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HISTORY’S TOP 100
In this era of Lists, a 46-year-old professor of astrophysics at Trinity University in San Antonio has come up with the most fascinating of all. Michael H. Hart has written a book titled The 100: A Ranking of the Most Influential Persons in History (Hart Publishing Co., $12.50), in which he picks the 98 men and two women who he thinks have had the most profound effect on the course of the world. They’re the “most influential,” not the “greatest,” he carefully points out, nor “most powerful” nor “most charismatic.” Hart has also had the courage to rank them by their impact. It is the stuff of a thousand dinner-table debates.
Muhammad is No. 1 because “he was the only man in history who was supremely successful on both the religious and secular levels.” Second? Isaac Newton, “the most influential scientist who ever lived.” Third? Jesus. And so on. Christopher Columbus is ninth, the Wright brothers (as a single entry) 30th, John F. Kennedy 80th (for sending men to the moon) and atomic scientist Niels Bohr is 100th. The two women are Queen Isabella, Columbus’ patroness, and Queen Elizabeth I. Almost as fascinating as the top 100 are the 100 runners-up. Among them: Susan B. Anthony, the Virgin Mary, Socrates, Presidents Lincoln, FDR and Truman, and Frank Lloyd Wright.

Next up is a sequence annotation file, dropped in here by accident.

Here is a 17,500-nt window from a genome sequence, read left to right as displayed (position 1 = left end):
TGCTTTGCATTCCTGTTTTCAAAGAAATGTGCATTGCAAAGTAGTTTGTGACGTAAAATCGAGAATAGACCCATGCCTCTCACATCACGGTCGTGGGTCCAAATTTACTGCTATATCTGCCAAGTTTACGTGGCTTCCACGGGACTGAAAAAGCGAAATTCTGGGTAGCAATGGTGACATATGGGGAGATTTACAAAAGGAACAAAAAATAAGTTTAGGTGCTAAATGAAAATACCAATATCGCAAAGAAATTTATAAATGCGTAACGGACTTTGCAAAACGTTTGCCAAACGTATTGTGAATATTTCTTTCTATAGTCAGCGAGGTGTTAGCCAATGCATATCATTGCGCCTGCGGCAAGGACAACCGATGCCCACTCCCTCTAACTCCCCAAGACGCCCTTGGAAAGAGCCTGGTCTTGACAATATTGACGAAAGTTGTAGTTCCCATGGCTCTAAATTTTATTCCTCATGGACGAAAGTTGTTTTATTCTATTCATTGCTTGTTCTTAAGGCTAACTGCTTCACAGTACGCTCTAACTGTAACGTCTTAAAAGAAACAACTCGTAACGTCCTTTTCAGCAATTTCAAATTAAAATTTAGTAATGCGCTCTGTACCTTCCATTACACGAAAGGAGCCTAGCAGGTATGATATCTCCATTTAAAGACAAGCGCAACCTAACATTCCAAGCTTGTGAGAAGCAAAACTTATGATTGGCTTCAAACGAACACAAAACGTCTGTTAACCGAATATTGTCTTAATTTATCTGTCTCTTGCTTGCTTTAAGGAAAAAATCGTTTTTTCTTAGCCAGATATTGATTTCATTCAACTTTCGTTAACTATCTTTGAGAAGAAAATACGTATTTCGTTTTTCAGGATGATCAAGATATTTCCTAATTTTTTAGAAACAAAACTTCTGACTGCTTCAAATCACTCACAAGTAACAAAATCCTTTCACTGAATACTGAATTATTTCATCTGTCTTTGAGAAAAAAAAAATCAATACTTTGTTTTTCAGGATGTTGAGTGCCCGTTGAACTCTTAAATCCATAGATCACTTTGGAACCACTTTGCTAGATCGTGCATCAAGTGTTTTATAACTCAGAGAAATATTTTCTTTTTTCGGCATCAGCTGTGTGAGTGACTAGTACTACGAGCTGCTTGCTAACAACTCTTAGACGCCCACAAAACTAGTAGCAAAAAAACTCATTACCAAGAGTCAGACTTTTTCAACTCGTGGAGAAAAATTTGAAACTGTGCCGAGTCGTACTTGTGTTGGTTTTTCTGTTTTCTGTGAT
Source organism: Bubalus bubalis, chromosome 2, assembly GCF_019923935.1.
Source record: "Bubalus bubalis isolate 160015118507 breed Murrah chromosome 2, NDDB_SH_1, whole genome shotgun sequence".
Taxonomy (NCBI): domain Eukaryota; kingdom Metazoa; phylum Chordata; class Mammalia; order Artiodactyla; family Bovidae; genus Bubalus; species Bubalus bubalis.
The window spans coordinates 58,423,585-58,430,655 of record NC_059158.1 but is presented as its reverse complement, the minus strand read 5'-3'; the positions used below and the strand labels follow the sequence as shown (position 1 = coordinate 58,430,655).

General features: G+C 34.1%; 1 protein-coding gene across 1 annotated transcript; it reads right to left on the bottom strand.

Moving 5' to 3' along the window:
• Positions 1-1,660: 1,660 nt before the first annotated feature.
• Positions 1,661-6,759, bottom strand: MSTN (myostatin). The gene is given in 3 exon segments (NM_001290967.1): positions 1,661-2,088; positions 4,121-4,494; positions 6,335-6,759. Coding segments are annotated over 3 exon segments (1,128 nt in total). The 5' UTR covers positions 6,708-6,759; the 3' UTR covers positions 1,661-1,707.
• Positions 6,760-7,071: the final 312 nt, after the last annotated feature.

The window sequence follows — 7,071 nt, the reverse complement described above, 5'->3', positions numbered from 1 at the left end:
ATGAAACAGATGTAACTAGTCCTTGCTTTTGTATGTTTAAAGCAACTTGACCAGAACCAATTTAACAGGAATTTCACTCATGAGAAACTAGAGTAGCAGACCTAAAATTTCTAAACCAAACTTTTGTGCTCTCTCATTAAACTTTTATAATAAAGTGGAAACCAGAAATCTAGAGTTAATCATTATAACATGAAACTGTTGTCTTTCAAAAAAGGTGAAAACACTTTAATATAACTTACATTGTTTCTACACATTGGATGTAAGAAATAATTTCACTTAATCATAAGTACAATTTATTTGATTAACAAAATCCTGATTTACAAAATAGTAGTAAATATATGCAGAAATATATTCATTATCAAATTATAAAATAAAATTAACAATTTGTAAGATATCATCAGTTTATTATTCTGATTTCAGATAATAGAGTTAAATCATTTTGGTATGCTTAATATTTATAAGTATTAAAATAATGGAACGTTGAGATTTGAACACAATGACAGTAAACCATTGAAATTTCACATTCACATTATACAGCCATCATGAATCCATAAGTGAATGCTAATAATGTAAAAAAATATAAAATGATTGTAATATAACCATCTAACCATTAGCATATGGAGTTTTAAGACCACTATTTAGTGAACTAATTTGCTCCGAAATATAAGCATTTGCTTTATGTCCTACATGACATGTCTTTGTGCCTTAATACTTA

Hart’s book is selling briskly, and has spawned intellectual party games: “Name the three most influential people in the world today,” “Who are the five most important people in your life?” “Give me four adults who were most memorable as children in this century,” etc. It’s exasperating and fun. The Miami Herald recently polled its readers for their lists of the 10 most influential. The results in order: Jesus, Einstein, Columbus, Moses, Pasteur, Edison, Newton, Muhammad, Buddha, Shakespeare. Elvis Presley got four votes. See what The 100 has started?